10 Things To Avoid At A Job Interview
A Job interview must rank as one of the most potentially stressful exeriences in our life .On the scale of tension and nerves can rank along with other confidence challenging days such as our first day at school,wedding day or even a first date.But a job interview is very different and is a real selling opportunity for you, which can affect your short and long term future.
So congratulations, you’ve landed yourself a job interview. That’s no easy feat nowadays considering the fierce competition job seekers face.Your CV has undoubtedly impressed .In 2008 an average of 35 applications were recieved for every job advertised up to around 50 applicants in 2012.So keep that fact in mind and dont blow the opportunity.So to make sure you’ve got the best chance at letting your employer see what a fantastic addition you’ll make to their company these are 10 things will avoid doing at the interview.
1 - Arrive late
It sounds obvious, but the ridiculous number of candidates that shoot themselves in the foot by missing the start of their interview suggests that it isn’t obvious enough. Turn up late and you’ll have an uphill struggle trying to convince a potential employer that you can organise yourself effectively and get things done on time.
2 - Have clammy hands
As it’s customary to shake hands at the beginning of a job interview (remember: not too tight, but not too loose) the last thing you’ll want is sweaty palms. Just before your interview wash them under cold water and dry them thoroughly so you can offer your hand with confidence.
3 - Sport underarm sweat patches
If you’re serious about getting the job you’ll need to project a positive image of yourself, and wet patches under your arms definitely don’t suggest you’re cool and confident. If deodorant alone isn’t enough to stop sweat patches appearing on your shirt consider wearing a light white undershirt to soak up the excess moisture.
4 - Answer your phone
In fact, you shouldn’t have your phone on at all, not even on vibrate mode, as you need to show the interviewer that they’ll be hiring someone who can give their company 100%. Turn your phone off completely and you’ll free yourself of any distractions, allowing you to focus completely on giving the best account of yourself and proving why you’re right for the job.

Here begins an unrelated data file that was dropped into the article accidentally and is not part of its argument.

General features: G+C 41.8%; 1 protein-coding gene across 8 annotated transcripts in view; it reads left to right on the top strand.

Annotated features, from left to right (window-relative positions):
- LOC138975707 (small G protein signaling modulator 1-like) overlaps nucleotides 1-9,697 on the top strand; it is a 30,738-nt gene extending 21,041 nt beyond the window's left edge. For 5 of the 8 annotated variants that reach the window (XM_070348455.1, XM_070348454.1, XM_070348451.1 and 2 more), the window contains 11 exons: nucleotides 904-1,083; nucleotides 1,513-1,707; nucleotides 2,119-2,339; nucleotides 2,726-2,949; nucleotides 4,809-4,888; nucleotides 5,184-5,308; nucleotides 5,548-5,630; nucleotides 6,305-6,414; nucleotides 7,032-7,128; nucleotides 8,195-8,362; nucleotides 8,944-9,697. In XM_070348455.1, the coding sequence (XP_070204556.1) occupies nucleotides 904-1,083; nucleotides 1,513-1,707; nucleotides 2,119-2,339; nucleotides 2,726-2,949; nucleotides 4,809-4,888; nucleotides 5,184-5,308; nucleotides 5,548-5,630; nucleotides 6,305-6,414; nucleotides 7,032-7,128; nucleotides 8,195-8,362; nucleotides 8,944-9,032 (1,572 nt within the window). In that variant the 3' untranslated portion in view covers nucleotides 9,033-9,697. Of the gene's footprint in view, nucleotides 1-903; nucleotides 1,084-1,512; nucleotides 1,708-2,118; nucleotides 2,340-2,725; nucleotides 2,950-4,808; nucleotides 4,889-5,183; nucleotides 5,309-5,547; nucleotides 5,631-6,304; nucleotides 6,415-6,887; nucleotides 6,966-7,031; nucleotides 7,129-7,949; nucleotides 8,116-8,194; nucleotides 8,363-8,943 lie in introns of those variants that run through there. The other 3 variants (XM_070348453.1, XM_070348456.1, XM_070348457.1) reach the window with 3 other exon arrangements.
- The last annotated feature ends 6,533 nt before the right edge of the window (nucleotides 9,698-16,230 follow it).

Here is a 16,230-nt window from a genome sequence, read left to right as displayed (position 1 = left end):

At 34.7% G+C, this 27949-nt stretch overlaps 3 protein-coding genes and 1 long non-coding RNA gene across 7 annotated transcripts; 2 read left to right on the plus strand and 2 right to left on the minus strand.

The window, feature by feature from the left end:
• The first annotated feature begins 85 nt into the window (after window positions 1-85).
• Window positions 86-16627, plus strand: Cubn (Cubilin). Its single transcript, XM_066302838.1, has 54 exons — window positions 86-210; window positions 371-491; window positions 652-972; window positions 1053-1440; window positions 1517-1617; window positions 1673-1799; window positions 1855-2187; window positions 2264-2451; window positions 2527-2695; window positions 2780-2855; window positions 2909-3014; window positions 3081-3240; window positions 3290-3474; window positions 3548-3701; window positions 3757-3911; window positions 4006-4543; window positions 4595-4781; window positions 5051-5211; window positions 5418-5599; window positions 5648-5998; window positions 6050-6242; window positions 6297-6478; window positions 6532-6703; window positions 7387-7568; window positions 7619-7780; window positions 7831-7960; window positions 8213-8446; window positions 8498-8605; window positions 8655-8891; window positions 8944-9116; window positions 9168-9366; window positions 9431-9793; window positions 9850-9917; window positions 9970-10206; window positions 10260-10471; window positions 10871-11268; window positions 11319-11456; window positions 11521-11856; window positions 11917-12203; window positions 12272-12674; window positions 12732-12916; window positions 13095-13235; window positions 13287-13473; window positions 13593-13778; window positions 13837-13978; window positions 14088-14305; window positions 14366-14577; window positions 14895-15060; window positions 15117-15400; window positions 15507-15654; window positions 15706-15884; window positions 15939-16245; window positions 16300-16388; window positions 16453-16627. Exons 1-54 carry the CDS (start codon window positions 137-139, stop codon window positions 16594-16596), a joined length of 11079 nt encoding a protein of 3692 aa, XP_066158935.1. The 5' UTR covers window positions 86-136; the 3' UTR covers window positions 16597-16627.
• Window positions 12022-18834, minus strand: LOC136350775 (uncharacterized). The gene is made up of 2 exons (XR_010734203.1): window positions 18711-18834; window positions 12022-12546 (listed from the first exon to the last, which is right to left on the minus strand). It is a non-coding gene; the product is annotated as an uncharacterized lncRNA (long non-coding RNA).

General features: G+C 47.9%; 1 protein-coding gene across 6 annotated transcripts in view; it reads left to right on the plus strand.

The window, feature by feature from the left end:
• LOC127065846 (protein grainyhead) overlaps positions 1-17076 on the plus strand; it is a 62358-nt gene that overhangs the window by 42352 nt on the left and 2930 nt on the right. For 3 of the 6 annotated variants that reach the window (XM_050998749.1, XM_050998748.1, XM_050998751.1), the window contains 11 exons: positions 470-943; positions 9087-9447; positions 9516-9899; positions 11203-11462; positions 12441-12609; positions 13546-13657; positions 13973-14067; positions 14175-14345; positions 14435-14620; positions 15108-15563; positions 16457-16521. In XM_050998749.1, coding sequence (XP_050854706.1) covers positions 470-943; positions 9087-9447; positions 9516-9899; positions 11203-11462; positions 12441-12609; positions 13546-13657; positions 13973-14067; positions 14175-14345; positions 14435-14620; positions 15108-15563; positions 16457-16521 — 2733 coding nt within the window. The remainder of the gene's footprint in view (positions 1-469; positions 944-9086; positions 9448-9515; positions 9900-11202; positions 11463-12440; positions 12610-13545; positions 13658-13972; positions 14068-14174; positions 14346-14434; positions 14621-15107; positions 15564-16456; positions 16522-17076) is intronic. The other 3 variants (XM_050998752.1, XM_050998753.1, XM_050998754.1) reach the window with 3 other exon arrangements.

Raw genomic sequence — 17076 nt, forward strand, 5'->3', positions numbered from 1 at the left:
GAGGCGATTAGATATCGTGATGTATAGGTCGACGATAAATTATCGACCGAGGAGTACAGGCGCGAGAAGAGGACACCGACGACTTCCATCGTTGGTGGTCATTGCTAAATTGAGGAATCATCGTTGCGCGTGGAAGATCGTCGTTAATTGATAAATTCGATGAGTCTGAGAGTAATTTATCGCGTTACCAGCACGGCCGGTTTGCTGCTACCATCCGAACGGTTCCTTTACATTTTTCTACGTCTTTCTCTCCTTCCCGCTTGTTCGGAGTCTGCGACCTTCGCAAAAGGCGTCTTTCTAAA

5 - Ask to use the toilet
If you can’t manage your bladder how on earth is your potential employer supposed to expect you to manage any of your work responsibilities?
6 - Badmouth former employers
Regardless of the fact that it’s a small world and you don’t know if the new employer will take offence at your badmouthing, it demonstrates a very negative attitude. Feel free to highlight differences you may have had with past employers, but phrase them so that they highlight how your personality and ethos makes a great fit for the new company you’re so keen to work for.
7 - Talk too much
Or too little for that matter. If you find that the interviewer is constantly asking you to expand on answers to their questions pre-empt them by giving extra details. Meanwhile if they are struggling to get a word in think about talking at a more conversational pace that allows them to interject freely.
8 - Forget things in your CV
Your CV is what helped you get an interview; it details those aspects of your life that make you qualified for the position. If you can’t remember what’s included in your CV your interviewer might have a nagging suspicion that you’ve not been entirely honest. Make sure you know the contents of your CV back to front and you won’t get flustered when they begin to examine the details.
9 - Ask stupid questions
Whoever said there’s no such thing as a stupid question was wrong. Asking things like ‘am I expected to do much work’ is a stupid question. Asking whether learning grants are available to help you develop is not a stupid question. Preparing some thoughtful questions you can ask your interviewer will demonstrate a keen interest in the company, and is a way to show your passion for the position, rather than just say you have it.
10 - Set your sights on the interviewer’s job
When hiring an employee, employers are looking to make an investment. They want to see if you will provide them with extra value in the coming years and will therefore want to know what your ambitions are. They may ask where you see yourself in five years from now - it’s generally accepted that you shouldn’t use this opportunity to stake a claim on the interviewer’s very own job.
That might sound like a lot of don’ts, but really you’re just following a couple of dos - do treat the interview and the interviewer with respect and do give yourself the best possible chance of getting hired. Remember that if you can simply demonstrate that you’ve got the skills and work ethic required for the job you could be soon looking back on your interview with fond memories.